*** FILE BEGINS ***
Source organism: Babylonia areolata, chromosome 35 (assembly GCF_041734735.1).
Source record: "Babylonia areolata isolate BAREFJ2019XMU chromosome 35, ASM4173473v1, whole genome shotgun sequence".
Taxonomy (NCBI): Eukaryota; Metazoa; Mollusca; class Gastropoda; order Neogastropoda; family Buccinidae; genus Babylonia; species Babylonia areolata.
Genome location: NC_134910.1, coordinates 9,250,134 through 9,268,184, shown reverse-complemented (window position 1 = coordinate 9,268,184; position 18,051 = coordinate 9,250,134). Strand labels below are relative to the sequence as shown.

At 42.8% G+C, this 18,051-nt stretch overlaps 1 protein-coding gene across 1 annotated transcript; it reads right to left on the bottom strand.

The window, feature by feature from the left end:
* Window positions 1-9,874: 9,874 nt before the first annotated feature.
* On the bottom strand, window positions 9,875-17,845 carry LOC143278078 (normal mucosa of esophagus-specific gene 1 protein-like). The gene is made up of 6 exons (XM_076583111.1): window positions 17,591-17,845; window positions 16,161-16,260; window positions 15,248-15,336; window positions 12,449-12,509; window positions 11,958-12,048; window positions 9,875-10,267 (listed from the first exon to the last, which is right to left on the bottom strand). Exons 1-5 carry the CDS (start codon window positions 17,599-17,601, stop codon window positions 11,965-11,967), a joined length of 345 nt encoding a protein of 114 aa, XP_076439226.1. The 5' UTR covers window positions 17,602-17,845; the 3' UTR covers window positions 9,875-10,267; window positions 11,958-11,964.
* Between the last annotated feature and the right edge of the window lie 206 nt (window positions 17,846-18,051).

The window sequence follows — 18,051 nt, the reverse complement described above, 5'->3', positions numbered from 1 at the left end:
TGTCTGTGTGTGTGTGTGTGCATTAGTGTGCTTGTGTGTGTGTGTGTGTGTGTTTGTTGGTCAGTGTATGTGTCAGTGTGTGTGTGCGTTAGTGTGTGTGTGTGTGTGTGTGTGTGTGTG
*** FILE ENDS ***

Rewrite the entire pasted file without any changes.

Source organism: Babylonia areolata, chromosome 35 (assembly GCF_041734735.1).
Source record: "Babylonia areolata isolate BAREFJ2019XMU chromosome 35, ASM4173473v1, whole genome shotgun sequence".
Taxonomy (NCBI): Eukaryota; Metazoa; Mollusca; class Gastropoda; order Neogastropoda; family Buccinidae; genus Babylonia; species Babylonia areolata.
Genome location: NC_134910.1, coordinates 9,250,134 through 9,268,184, shown reverse-complemented (window position 1 = coordinate 9,268,184; position 18,051 = coordinate 9,250,134). Strand labels below are relative to the sequence as shown.

At 42.8% G+C, this 18,051-nt stretch overlaps 1 protein-coding gene across 1 annotated transcript; it reads right to left on the bottom strand.

The window, feature by feature from the left end:
* Window positions 1-9,874: 9,874 nt before the first annotated feature.
* On the bottom strand, window positions 9,875-17,845 carry LOC143278078 (normal mucosa of esophagus-specific gene 1 protein-like). The gene is made up of 6 exons (XM_076583111.1): window positions 17,591-17,845; window positions 16,161-16,260; window positions 15,248-15,336; window positions 12,449-12,509; window positions 11,958-12,048; window positions 9,875-10,267 (listed from the first exon to the last, which is right to left on the bottom strand). Exons 1-5 carry the CDS (start codon window positions 17,599-17,601, stop codon window positions 11,965-11,967), a joined length of 345 nt encoding a protein of 114 aa, XP_076439226.1. The 5' UTR covers window positions 17,602-17,845; the 3' UTR covers window positions 9,875-10,267; window positions 11,958-11,964.
* Between the last annotated feature and the right edge of the window lie 206 nt (window positions 17,846-18,051).

The window sequence follows — 18,051 nt, the reverse complement described above, 5'->3', positions numbered from 1 at the left end:
TGTCTGTGTGTGTGTGTGTGCATTAGTGTGCTTGTGTGTGTGTGTGTGTGTGTTTGTTGGTCAGTGTATGTGTCAGTGTGTGTGTGCGTTAGTGTGTGTGTGTGTGTGTGTGTGTGTGTG